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In Media: New map will connect Genesee River kayakers, communities
NY Great Lakes Basin Small Grants Program - News


A Genesee River Wilds float draws a crowd to the river. Credit: File Photo

Genesee RiverWatch aims to have map out in 2020

Published by the Wellsville Daily Reporter

NOTE: This research is related to a 2017-18 Great Lakes small grant funded through New York Sea Grant and the NYS Department of Environmental Conservation. The project was led by the Genesee RiverWatch. More on that and other projects in the series at "NYSDEC and NY Sea Grant Announce $199,575 in Grants for Great Lakes Basin Projects." 

BELMONT, NY, December 30, 2019 — Imagine a map that would tell Genesee River kayakers from Wellsville to Rochester where to find the nearest general store, restaurant and lodging, no matter where they step out of the river.

Genesee RiverWatch is working to make that map a reality. The Rochester-based non-profit recently held a trio of informational sessions along the river, including one at the Crossroads Center in Allegany County.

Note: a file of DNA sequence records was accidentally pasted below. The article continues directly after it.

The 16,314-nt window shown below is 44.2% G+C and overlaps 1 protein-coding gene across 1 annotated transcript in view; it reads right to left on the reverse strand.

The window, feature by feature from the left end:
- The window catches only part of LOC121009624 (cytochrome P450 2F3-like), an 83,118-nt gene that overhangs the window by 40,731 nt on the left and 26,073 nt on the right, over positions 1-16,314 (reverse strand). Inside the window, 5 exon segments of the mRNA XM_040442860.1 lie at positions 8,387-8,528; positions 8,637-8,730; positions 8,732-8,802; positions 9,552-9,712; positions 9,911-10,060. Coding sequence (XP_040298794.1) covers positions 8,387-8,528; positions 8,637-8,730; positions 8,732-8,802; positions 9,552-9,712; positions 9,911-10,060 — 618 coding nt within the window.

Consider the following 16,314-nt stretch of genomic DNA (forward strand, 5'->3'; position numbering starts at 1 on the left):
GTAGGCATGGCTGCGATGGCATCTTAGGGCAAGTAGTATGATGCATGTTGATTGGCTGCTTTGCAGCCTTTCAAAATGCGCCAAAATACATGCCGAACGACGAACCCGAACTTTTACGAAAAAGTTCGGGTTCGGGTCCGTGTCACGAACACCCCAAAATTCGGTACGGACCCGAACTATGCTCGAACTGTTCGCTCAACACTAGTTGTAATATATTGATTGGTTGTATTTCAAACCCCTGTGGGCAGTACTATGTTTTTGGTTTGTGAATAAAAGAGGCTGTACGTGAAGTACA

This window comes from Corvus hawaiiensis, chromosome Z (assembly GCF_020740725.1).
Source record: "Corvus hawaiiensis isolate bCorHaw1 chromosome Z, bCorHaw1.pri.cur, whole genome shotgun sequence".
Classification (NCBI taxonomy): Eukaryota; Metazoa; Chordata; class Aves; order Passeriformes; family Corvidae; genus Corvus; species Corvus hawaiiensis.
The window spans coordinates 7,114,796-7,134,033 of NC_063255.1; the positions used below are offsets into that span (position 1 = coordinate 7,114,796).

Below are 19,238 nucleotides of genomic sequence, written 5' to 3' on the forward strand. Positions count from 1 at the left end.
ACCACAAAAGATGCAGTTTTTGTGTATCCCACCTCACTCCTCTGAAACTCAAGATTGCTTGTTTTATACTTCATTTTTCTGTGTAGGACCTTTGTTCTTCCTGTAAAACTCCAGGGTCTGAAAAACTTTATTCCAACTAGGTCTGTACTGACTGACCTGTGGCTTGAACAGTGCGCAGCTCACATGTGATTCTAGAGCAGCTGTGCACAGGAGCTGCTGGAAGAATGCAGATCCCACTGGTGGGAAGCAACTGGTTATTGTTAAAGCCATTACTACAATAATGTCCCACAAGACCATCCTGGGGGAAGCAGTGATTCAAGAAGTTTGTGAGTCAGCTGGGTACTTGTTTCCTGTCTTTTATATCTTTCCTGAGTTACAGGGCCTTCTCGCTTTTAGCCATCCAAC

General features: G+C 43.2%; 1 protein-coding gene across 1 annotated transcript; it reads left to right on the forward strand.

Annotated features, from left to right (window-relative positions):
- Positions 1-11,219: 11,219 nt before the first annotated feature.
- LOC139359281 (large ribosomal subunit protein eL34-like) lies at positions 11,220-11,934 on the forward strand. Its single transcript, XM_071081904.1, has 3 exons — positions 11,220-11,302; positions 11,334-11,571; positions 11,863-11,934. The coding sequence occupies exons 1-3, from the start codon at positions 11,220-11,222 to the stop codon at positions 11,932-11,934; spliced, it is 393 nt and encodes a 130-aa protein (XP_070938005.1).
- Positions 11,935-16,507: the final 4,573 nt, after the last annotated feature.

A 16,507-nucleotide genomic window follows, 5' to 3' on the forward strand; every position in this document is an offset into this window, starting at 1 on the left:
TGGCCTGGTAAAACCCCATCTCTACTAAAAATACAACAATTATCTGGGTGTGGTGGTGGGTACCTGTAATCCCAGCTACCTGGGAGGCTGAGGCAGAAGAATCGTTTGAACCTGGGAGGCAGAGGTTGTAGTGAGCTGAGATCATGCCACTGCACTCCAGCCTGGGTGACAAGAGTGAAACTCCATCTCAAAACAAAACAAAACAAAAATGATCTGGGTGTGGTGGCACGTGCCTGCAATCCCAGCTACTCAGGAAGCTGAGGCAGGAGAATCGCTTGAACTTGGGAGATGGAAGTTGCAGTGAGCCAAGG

RiverWatch conducted the meetings with two aims in mind — soliciting ideas for new river access sites and gathering input on the map. Both goals support the overarching mission of making the river more accessible to recreation.

“There’s a lot of people in Rochester who have no clue what this area is like,” said Executive Director George Thomas. “There’s a million people up there [in Rochester] and a very small fraction have any clue about what this is like down here. You have to have a personal relationship with somebody to tell you where to go. We need something that’s a little bit more friendly to people to have access to, so they know where to go. That’s what we’re thinking about.”

RiverWatch received funding for the project through a New York Sea Grant. Local organizations Genesee River Wilds and the Allegany County Office of Tourism provided early support for the map concept.

The group envisions both print and digital versions of the map, connecting communities along the river like never before.

“If people are going to hit a QR code at one of these access points, what is it going to take them to?” asked Thomas. “What are the things we should have on the map? If people are planning a trip and want to get outfitted for it, because a lot of people don’t have equipment, this would tell them what’s available.”

The map could also serve as a driver of tourism dollars to local businesses, telling newcomers to the area where to find the closest bite to eat or place to stay during overnight trips. Nearby sites of historical interest could also be included.